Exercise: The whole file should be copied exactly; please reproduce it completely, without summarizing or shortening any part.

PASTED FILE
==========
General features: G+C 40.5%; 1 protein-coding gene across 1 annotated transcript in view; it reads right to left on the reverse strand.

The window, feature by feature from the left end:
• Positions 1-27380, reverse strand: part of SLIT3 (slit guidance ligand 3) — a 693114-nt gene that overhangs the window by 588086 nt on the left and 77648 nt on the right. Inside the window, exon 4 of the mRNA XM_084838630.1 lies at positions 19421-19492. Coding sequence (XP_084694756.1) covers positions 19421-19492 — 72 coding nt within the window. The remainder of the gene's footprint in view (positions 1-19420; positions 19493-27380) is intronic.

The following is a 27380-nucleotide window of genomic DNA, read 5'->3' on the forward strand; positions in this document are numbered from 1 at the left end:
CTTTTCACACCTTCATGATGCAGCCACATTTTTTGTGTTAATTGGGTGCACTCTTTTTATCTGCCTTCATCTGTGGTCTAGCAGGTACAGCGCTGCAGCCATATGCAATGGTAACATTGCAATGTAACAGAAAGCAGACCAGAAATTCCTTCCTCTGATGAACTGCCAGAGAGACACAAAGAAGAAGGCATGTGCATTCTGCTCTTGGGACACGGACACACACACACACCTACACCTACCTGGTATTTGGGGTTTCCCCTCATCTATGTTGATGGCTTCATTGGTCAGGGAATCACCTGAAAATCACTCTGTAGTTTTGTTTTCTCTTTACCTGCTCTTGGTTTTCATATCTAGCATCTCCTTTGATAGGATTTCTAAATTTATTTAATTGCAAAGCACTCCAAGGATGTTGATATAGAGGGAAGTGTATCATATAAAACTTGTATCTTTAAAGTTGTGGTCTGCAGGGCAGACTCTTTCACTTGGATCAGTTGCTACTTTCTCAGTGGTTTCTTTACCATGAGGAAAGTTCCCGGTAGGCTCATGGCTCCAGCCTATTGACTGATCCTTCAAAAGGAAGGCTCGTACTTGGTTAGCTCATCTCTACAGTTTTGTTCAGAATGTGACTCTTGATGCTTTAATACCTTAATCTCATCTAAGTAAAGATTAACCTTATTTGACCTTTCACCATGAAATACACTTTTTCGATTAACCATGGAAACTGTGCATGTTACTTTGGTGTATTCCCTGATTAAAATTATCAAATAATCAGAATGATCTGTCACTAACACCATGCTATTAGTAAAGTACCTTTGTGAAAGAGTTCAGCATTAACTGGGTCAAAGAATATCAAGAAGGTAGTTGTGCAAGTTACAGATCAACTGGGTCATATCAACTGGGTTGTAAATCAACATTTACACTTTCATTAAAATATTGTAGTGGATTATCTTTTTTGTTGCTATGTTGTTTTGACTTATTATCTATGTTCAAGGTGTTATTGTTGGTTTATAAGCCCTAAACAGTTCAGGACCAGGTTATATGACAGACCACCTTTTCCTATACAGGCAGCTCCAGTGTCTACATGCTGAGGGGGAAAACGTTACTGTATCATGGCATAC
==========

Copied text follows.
General features: G+C 40.5%; 1 protein-coding gene across 1 annotated transcript in view; it reads right to left on the reverse strand.

The window, feature by feature from the left end:
• Positions 1-27380, reverse strand: part of SLIT3 (slit guidance ligand 3) — a 693114-nt gene that overhangs the window by 588086 nt on the left and 77648 nt on the right. Inside the window, exon 4 of the mRNA XM_084838630.1 lies at positions 19421-19492. Coding sequence (XP_084694756.1) covers positions 19421-19492 — 72 coding nt within the window. The remainder of the gene's footprint in view (positions 1-19420; positions 19493-27380) is intronic.

The following is a 27380-nucleotide window of genomic DNA, read 5'->3' on the forward strand; positions in this document are numbered from 1 at the left end:
CTTTTCACACCTTCATGATGCAGCCACATTTTTTGTGTTAATTGGGTGCACTCTTTTTATCTGCCTTCATCTGTGGTCTAGCAGGTACAGCGCTGCAGCCATATGCAATGGTAACATTGCAATGTAACAGAAAGCAGACCAGAAATTCCTTCCTCTGATGAACTGCCAGAGAGACACAAAGAAGAAGGCATGTGCATTCTGCTCTTGGGACACGGACACACACACACACCTACACCTACCTGGTATTTGGGGTTTCCCCTCATCTATGTTGATGGCTTCATTGGTCAGGGAATCACCTGAAAATCACTCTGTAGTTTTGTTTTCTCTTTACCTGCTCTTGGTTTTCATATCTAGCATCTCCTTTGATAGGATTTCTAAATTTATTTAATTGCAAAGCACTCCAAGGATGTTGATATAGAGGGAAGTGTATCATATAAAACTTGTATCTTTAAAGTTGTGGTCTGCAGGGCAGACTCTTTCACTTGGATCAGTTGCTACTTTCTCAGTGGTTTCTTTACCATGAGGAAAGTTCCCGGTAGGCTCATGGCTCCAGCCTATTGACTGATCCTTCAAAAGGAAGGCTCGTACTTGGTTAGCTCATCTCTACAGTTTTGTTCAGAATGTGACTCTTGATGCTTTAATACCTTAATCTCATCTAAGTAAAGATTAACCTTATTTGACCTTTCACCATGAAATACACTTTTTCGATTAACCATGGAAACTGTGCATGTTACTTTGGTGTATTCCCTGATTAAAATTATCAAATAATCAGAATGATCTGTCACTAACACCATGCTATTAGTAAAGTACCTTTGTGAAAGAGTTCAGCATTAACTGGGTCAAAGAATATCAAGAAGGTAGTTGTGCAAGTTACAGATCAACTGGGTCATATCAACTGGGTTGTAAATCAACATTTACACTTTCATTAAAATATTGTAGTGGATTATCTTTTTTGTTGCTATGTTGTTTTGACTTATTATCTATGTTCAAGGTGTTATTGTTGGTTTATAAGCCCTAAACAGTTCAGGACCAGGTTATATGACAGACCACCTTTTCCTATACAGGCAGCTCCAGTGTCTACATGCTGAGGGGGAAAACGTTACTGTATCATGGCATAC